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Final

All Lecture Class Notes


Department
Psychology
Course Code
PSY220H1
Professor
Jason Plaks
Study Guide
Final

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May 16-18 Lecture: Social Facilitation, Groups, Conformity, Obedience, Pluralistic
Ignorance
Social psychology – the scientific study of the reciprocal influence of the individual and his/her
social environment
Beliefs, Feelings, Attitudes, Emotions > Behaviour > Other Ppl
Beliefs, etc. < Other Ppl
Social facilitation – What is the difference b/w working in the presence of others vs. working
alone?
Triplett (1897) – Got 40 children to wing up fishing reels, sometimes alone, sometimes w/ others
(which group reeled faster?)
Zajonc – The presence of others increases arousal (physiologically measurable) > arousal
energizes you/facilitates the dominant response (the behaviour that comes most quickly/easily
given a particular stimulus). Arousal activates the thoughts/motor responses that are the most
practiced.
On a well learned task, the dominant response is the correct response. On a poorly
learned task, the dominant response is most likely to be incorrect. Therefore, an audienc
should improve your performance on tasks that are easy for you and hamper your
performance on asks that are more difficult
E.g. Cockroach experiment – maze (social facilitation). Cockroaches travel through easy/hard
maze to get food (either w/ or w/o audience) Easy maze + audience = better performance; Hard
maze + audience = worst performance
Counter Arguments
Cattrellevaluation apprehension – performance is enhanced/impaired by others only if the
others are in position to evaluate your performance (e.g. risk of failure)
BUT:
Schmitt – Evidence against Cattrell (for Zajonc) Ex. Name typing task > alone vs. working w/
other person wearing blindfold/headphones (person not in position to evaluate your typing: can
determine if its the mere presence or idea of evaluation.) Results > even deaf/blind person
present led to social facilitation *mere presence
Baron – distraction conflict theory – Being distracted creates conflict and we have a need to
investigate distractions, therefore removing some attention from the task at hand > causing
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conflict regarding where to direct our attention, thus increasing arousal > causing social
facilitation (any distracting stimulus, including non-human)
* Comparison of Social Facilitation Theories:
Is it social? (Zajonc - Yes) (Cattrell - Yes) (Baron - No)
Is mere presence sufficient? (Zajonc - Yes) (Cattrell – No ) (Baron - No)
Social Loafing – when does the presence of others cause us to relax rather than get aroused?
When efforts are pooled and the performance of any one individual is difficult or impossible for
observers to determine.
Ex. Ringerlmann:
# people pulling rope: 2, 3, 8
Amount of force equivalent to: 2, 2.5, 4
= The whole is less than the sum of the parts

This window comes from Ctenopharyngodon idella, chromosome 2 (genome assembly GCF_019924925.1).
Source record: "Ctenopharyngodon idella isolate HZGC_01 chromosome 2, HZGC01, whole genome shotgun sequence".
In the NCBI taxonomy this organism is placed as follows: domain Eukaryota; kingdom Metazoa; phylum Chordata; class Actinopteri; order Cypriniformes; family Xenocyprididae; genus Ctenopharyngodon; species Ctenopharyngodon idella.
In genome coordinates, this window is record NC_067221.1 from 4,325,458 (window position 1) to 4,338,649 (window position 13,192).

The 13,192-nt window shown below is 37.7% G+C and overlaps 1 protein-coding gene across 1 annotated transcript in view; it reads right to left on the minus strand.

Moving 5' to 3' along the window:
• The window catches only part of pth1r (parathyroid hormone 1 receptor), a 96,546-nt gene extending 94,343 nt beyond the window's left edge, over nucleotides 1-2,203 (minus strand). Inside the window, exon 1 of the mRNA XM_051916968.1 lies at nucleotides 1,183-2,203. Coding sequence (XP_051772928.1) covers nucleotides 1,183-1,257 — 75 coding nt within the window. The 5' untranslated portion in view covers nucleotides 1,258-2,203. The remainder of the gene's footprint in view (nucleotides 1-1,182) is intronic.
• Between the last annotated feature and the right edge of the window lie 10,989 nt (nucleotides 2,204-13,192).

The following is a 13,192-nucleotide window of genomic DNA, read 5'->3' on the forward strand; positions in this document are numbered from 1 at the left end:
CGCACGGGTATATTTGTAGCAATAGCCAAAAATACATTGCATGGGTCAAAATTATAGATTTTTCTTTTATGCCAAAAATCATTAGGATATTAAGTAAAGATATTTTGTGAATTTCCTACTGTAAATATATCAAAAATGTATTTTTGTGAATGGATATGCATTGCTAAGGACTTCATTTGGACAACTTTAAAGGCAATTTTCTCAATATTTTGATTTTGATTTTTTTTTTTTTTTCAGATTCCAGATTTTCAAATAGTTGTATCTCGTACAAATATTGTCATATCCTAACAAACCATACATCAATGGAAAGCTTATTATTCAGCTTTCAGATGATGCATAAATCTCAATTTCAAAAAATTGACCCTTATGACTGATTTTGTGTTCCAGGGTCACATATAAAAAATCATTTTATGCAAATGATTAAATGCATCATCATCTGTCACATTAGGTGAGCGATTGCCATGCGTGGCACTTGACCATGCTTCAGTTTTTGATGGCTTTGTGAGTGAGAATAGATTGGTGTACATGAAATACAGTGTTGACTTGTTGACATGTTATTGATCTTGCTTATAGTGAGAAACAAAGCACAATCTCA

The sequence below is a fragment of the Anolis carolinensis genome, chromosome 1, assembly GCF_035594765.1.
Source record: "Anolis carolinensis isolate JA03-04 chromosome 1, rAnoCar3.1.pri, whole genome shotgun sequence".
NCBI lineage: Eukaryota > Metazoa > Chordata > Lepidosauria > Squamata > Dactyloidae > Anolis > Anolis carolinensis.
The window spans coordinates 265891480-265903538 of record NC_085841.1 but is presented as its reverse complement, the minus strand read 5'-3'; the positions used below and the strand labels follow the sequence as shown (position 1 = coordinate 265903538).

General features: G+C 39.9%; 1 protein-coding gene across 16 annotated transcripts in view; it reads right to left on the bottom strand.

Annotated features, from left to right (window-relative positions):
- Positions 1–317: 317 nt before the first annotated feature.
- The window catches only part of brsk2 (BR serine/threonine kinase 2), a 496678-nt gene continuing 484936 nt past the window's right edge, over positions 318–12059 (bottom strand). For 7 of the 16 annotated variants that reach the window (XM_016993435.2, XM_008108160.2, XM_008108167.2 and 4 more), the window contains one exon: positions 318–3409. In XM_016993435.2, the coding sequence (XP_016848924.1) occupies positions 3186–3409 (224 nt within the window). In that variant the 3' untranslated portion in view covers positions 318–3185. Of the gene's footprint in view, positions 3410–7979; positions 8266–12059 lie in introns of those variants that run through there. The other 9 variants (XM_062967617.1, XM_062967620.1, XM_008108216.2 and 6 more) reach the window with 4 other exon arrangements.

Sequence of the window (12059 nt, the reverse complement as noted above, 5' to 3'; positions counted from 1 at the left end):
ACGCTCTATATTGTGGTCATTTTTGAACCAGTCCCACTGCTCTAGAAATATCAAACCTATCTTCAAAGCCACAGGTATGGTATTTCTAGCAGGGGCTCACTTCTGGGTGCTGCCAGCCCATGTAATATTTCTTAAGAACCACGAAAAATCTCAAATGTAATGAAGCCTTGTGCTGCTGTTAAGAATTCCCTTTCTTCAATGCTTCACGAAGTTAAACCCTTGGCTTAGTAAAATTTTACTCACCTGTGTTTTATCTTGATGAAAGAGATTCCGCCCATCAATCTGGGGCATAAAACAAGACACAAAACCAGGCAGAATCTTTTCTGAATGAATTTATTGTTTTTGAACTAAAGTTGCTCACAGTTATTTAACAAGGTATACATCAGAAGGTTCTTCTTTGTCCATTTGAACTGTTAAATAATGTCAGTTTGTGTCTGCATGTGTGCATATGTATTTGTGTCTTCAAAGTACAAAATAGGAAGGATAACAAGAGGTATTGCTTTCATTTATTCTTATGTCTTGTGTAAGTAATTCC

How does social loafing occur? 2 possible explanations: 1) groups less coordinated (more
interference – nothing to do with individual effort), 2) people try less hard in groups
Latane – Told subject that they were alone or they were opart of team, but their team mates were
all in separate rooms (why? To rule out interference). There were actually no teammates. Task:
Scream/yell as loud as they could (DV: decibel level)
Results:
Alone: 100%
(Supposedly) 1 other person: 82%
(Supposedly) 5 other ppl: 74%
What reduces loafing? (Latane et al. – very reliable; cross-cultural finding)
1)Identifiability
2)Importance of task
3)Perception of own efforts necessary for successful outcome
4)Threat of punishment for poor performance (presuppose identifiability)
5)Small group
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6)Group cohesiveness (degree of division of labour > clarity)
Karau and Williams collective effort model : Big trade off; effort is fatiguing, but success
is desired. Ppl seek to optimize the ratio b/w their input and the group’s output – seek
optimal balance.
Social compensation (alternative)
Ex. Can work for 1 person, or alone (knew nothing except that other person was not going to put
in effort > person did well to compensate for perceived lack of effort in other). Plaks/Higgins
2000 > this applied to stereotypes (person doesnt say anything but belongs to minority group
believed to do poorly, e.g. women and math > same result.)
Group Decision Making
Who makes riskier decisions: an individual or group?
(Prejudgment: groups more conservative)
Stoner (1961):Risky shift (groups seemed more prone to take risks) > but, later evidence
suggested opposite
Moscovici: Group polarization effect : Group discussion ampligies/exaggerates initial group
inclination, whether risky or conservative (leads to great extremism)
What creates group polarization? (Moscovici):
1)Greater # of arguments in favour of one position
2)Information influence may solidify ideas that used to be vague (usually our ideas are very
vague, therefore, very persuadable. Look to other ppl > social referencing > natural
aligning with group.
3)Social categorization : clear boundaries drawn b/w ingroup and outgroup (ppl have
tendency to draw distinctions b/w groups > exaggerate differences, even if difference
dont exist.
Merely hearing your own arguments augment this effect > leads to group polarization
Ex. Tajfel – “Minimal groups distinctions trivial – the act of creating groups facilitates b/w
group antagonism (us vs. them)
Groupthink : an excessive tendency to seek agreement among group members (suboptimal; bad)
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